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Re: Accessibility features

From: David Woolley <david@djwhome.demon.co.uk>
Date: Sat, 28 Jan 2006 15:03:19 +0000 (GMT)
Message-Id: <200601281503.k0SF3JJ01942@djwhome.demon.co.uk>
To: w3c-wai-ig@w3.org

> *  Page footer links to help navigate 

This is indicative of the general tone of this list.  The page footer is where
designers put all the things that they are obliged to include, but would rather
not (e.g. copyright notices, site map link, webmaster address, etc.), and they
generally do so in the smallest font that they can get away with, and,
increasingly, with very low colour contrasts.  You would have to insist that
they are in no smaller a font than the essential main text and have maximal
contrast.

Basically, I think this is a list of features to achieve minimum technical
compliance with accessiblity requirements, rather than something aimed at
real accessiblity.
 
> *  ALT text for icons 

ALT text is not optional in HTML, although it can, and in many cases, should
be an empty string.  (Although I'd agree that many empty string cases 
constitute styling and, as soon as browsers have good enough support, should
be moved out of the HTML entirely.)

> *  Bubble text for icons and some links 

I made the same assumption that this means using title attributes so that
the majority of GUI browser (but not all visual browsers, will show "tooltips".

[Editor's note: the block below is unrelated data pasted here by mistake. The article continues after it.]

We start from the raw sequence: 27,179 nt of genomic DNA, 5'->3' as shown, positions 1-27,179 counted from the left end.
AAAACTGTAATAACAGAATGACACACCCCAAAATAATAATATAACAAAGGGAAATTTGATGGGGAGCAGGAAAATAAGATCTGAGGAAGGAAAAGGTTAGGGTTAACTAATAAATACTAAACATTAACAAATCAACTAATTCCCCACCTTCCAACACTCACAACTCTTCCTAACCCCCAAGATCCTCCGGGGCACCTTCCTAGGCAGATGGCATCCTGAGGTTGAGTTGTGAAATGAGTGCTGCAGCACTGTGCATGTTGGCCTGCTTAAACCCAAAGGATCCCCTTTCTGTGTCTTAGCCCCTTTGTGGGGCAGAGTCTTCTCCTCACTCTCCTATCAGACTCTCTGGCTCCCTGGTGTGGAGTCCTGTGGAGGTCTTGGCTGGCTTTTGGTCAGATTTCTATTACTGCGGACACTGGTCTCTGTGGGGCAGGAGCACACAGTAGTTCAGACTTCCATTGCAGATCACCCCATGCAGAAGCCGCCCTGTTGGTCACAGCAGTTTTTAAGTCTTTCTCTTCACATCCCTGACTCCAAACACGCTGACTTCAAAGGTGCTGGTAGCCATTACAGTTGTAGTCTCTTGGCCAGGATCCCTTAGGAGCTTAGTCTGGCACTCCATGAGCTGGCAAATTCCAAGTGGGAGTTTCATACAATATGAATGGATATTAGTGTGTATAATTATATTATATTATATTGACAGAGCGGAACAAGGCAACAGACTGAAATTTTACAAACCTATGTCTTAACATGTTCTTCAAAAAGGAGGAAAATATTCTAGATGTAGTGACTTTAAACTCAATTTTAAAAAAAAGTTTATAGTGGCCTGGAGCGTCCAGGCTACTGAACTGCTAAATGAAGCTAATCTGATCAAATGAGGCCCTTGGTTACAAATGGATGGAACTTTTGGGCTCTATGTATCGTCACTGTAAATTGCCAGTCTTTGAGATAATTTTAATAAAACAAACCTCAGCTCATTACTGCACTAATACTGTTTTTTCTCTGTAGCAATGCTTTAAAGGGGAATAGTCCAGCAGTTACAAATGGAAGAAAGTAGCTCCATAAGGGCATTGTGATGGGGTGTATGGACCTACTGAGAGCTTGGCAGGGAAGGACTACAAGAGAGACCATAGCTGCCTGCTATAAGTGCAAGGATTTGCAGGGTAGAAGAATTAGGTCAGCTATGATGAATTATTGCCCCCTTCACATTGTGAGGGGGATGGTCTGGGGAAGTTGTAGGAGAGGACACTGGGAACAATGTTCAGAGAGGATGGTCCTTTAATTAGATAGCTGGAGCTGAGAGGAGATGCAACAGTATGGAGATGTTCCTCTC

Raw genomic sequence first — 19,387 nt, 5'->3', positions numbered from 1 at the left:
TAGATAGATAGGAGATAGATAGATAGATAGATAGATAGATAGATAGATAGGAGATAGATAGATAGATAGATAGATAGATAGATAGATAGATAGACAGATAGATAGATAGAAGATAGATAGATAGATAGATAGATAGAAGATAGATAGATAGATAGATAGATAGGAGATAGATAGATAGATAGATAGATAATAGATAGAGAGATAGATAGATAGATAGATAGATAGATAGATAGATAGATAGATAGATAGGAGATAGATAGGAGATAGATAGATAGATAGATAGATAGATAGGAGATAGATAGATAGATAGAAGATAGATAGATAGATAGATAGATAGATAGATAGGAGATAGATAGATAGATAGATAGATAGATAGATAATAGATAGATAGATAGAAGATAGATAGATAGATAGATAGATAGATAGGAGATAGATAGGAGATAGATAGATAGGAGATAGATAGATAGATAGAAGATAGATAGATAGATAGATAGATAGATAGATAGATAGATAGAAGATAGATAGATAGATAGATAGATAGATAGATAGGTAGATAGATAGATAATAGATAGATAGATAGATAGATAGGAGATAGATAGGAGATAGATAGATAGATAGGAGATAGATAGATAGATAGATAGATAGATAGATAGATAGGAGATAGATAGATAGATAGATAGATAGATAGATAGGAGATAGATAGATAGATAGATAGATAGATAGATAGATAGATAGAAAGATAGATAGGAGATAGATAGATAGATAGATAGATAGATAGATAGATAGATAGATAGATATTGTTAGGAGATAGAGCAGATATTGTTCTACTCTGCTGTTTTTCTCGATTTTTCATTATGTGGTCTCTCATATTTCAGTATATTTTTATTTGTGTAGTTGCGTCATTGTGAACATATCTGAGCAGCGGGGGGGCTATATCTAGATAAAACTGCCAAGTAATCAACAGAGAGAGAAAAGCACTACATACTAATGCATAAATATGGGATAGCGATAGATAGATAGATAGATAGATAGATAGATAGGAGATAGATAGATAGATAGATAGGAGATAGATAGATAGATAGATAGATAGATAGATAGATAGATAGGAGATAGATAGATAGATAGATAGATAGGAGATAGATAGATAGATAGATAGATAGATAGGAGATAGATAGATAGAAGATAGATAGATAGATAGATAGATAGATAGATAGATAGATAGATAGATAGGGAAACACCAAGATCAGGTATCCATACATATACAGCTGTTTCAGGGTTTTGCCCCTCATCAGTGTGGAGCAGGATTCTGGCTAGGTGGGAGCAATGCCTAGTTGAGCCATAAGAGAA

> *  Invisible skip links specifically for screen readers to jump to main
> content 

The general feeling is that skip links should not be invisible.  Even if they
are made invisible, it is important to consider that much assistive technology
actual presents the visual version of the page.

> *  Back to top links which allow the user to jump back to start of main
> content 

I thought these were out of fashion, because they cause a push of the history
stack.

> *  Site Map that helps users understand the information architecture at
> a glance 

This is often a usability feature, because it is often difficult to deduce
the navigation paradigm for a site.

> *  Increase text size using the view pulldown menu found in Internet
> Explorer Web Browser 

If this means relative font sizes only, I think it is right, but it makes
me feel uneasy, as this tends to appear as the accessibility guidance on
pages that try to avoid accessibilty fixups by just having instructions on
how to use IE accessibility features on the accessibilty tab.

> *  Access keys for navigation links: Site Map = ALT+2, Help = ALT+H, and
> ALT+3 = Exit"

The consensus that is building is that access keys in their current form are
unusable outside of a constrained intranet environment.
Received on Saturday, 28 January 2006 15:03:24 GMT

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